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Ceramic Classification and Social Process

Author(s): Alice Hunt

Year: 2016

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Summary

Sir Flinders Petrie revolutionized archaeological ceramic analysis in 1904 by developing ‘sequence dating’ —the relative dating of strata, buildings or tombs based on changes in formal and stylistic attributes of vessels overtime as determined by seriation. Since the efficacy of sequence dating is directly related to the quality of the typology upon which it is based, stylistic typologies and classification of ceramic have been the norm for the last century, despite their manifold limitations. In an age of readily available, high-resolution direct dating methods, there is no need for seriation dating or stylistic ceramic classification. Instead, ceramic analysis can begin to look at deeper social processes and behaviors, such as resource management, social values and technological innovation. In this paper, we propose a morphometric, formal classification of ceramic vessels from the recent excavations at Tierras Nuevas (Manatí, Puerto Rico) to revise previous stylistic classifications and reveal human motivations and social processes at work during the Late Ostionoid/Taíno period.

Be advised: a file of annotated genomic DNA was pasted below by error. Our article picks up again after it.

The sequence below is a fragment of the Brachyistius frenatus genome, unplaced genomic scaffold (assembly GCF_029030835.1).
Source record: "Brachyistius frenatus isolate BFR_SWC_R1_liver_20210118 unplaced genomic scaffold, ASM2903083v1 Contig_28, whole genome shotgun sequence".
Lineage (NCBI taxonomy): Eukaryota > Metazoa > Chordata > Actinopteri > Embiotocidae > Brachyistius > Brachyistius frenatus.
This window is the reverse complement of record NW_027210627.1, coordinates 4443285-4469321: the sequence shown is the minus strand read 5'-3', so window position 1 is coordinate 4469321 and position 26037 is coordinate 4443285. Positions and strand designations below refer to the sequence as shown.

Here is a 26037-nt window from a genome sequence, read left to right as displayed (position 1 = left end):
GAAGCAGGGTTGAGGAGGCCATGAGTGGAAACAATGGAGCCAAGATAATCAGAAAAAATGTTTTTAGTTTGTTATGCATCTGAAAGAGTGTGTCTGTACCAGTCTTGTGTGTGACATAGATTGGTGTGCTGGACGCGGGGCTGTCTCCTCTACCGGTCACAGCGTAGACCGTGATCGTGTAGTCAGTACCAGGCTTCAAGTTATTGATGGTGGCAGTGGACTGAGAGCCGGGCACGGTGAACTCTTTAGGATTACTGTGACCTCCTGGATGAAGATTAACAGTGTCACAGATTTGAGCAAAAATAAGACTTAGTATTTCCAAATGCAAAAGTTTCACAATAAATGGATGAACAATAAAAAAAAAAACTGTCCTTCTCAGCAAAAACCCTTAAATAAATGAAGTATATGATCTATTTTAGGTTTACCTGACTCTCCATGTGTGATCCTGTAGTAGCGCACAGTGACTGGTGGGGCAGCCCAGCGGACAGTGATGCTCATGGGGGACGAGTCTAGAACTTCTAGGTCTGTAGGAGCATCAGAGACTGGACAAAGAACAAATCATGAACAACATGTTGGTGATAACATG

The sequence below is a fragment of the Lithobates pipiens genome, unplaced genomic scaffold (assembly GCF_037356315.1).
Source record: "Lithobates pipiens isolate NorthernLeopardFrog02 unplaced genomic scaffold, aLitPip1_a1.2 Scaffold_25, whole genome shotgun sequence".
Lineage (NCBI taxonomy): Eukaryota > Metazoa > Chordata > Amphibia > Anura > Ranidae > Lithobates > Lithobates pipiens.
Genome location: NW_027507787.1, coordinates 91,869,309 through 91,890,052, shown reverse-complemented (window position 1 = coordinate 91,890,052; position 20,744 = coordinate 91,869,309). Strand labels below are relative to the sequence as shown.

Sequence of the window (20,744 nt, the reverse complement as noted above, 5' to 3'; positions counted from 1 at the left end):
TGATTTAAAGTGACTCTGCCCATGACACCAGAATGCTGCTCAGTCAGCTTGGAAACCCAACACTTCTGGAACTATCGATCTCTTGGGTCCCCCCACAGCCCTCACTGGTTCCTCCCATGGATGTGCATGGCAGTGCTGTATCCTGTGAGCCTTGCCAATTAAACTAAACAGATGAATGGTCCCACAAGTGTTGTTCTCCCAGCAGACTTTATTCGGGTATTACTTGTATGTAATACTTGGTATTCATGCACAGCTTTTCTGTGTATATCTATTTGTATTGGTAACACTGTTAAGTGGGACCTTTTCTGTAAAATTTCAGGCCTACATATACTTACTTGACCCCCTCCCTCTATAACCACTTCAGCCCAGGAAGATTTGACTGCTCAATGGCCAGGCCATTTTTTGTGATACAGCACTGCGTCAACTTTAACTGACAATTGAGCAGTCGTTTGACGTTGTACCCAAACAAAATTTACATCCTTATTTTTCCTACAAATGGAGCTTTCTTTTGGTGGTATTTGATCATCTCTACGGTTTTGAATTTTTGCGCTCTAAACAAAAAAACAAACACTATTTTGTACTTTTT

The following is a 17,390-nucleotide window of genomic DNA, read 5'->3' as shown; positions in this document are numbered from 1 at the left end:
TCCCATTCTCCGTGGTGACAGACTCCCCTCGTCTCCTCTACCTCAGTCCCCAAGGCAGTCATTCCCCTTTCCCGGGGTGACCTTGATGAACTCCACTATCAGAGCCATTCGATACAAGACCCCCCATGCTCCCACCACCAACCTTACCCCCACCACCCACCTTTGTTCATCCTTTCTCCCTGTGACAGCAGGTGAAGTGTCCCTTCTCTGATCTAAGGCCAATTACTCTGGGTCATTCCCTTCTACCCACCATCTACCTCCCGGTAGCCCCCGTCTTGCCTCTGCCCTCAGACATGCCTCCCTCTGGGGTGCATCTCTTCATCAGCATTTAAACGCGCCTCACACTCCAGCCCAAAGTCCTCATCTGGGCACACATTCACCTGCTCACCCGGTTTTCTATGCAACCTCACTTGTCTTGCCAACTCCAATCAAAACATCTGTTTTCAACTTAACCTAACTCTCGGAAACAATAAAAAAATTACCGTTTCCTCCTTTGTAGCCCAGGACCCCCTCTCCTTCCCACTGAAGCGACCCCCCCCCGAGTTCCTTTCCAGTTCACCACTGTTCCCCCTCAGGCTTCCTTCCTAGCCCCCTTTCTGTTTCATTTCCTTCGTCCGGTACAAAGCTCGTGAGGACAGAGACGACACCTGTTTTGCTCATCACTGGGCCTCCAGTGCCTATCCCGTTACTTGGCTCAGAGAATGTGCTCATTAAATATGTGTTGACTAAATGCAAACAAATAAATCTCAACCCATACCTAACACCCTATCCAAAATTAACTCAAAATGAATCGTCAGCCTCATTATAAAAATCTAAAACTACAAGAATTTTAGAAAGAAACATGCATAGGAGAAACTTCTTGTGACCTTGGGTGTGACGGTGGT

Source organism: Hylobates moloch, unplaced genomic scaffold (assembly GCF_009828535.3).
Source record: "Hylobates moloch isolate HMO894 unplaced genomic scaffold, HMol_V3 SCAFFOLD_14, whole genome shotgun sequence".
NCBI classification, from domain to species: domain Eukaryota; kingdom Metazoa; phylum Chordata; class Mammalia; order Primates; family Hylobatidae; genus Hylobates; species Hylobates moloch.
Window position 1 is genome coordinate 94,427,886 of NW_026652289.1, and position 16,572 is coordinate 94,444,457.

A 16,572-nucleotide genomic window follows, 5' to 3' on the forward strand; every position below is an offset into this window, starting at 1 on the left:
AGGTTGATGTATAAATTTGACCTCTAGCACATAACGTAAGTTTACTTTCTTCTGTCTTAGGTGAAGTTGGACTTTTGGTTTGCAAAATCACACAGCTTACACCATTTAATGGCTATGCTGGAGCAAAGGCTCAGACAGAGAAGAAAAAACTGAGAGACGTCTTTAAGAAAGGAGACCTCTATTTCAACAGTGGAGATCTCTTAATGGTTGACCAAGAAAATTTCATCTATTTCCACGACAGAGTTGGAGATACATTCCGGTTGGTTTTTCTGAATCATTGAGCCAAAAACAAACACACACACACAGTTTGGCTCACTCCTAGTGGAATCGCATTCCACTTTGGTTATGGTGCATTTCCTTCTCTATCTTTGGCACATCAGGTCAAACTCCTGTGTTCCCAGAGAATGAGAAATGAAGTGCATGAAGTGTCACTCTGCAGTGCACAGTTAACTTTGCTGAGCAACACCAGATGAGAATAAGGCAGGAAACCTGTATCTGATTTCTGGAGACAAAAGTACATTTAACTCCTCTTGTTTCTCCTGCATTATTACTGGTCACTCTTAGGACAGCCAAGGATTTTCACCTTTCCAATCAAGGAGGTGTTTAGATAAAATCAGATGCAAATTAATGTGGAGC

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Cite this Record

Ceramic Classification and Social Process. Alice Hunt. Presented at The 81st Annual Meeting of the Society for American Archaeology, Orlando, Florida. 2016 ( tDAR id: 403055)


Keywords

Geographic Keywords
Caribbean


Spatial Coverage

min long: -90.747; min lat: 3.25 ; max long: -48.999; max lat: 27.683 ;

Arizona State University The Andrew W. Mellon Foundation National Science Foundation National Endowment for the Humanities Society for American Archaeology Archaeological Institute of America